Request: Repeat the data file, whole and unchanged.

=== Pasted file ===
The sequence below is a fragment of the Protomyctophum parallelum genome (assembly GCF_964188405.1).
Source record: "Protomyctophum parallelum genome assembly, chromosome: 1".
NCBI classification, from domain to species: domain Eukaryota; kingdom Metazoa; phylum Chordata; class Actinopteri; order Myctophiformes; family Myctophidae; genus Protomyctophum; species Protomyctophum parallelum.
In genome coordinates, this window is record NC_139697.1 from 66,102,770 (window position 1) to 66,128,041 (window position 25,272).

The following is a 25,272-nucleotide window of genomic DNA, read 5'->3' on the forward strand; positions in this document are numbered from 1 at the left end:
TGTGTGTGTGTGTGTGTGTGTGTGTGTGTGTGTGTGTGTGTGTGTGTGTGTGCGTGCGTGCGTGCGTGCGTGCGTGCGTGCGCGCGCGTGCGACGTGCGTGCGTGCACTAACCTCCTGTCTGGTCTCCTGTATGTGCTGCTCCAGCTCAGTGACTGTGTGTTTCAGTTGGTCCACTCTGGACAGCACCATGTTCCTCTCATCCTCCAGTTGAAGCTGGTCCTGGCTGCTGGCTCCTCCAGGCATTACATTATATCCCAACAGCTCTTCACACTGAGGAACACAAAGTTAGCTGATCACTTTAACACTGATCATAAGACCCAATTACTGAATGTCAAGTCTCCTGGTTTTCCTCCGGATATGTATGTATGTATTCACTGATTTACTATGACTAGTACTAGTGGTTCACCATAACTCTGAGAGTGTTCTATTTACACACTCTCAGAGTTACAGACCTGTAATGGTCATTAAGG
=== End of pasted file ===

The sequence below is a fragment of the Protomyctophum parallelum genome (assembly GCF_964188405.1).
Source record: "Protomyctophum parallelum genome assembly, chromosome: 1".
NCBI classification, from domain to species: domain Eukaryota; kingdom Metazoa; phylum Chordata; class Actinopteri; order Myctophiformes; family Myctophidae; genus Protomyctophum; species Protomyctophum parallelum.
In genome coordinates, this window is record NC_139697.1 from 66,102,770 (window position 1) to 66,128,041 (window position 25,272).

The following is a 25,272-nucleotide window of genomic DNA, read 5'->3' on the forward strand; positions in this document are numbered from 1 at the left end:
TGTGTGTGTGTGTGTGTGTGTGTGTGTGTGTGTGTGTGTGTGTGTGTGTGTGCGTGCGTGCGTGCGTGCGTGCGTGCGTGCGCGCGCGTGCGACGTGCGTGCGTGCACTAACCTCCTGTCTGGTCTCCTGTATGTGCTGCTCCAGCTCAGTGACTGTGTGTTTCAGTTGGTCCACTCTGGACAGCACCATGTTCCTCTCATCCTCCAGTTGAAGCTGGTCCTGGCTGCTGGCTCCTCCAGGCATTACATTATATCCCAACAGCTCTTCACACTGAGGAACACAAAGTTAGCTGATCACTTTAACACTGATCATAAGACCCAATTACTGAATGTCAAGTCTCCTGGTTTTCCTCCGGATATGTATGTATGTATTCACTGATTTACTATGACTAGTACTAGTGGTTCACCATAACTCTGAGAGTGTTCTATTTACACACTCTCAGAGTTACAGACCTGTAATGGTCATTAAGG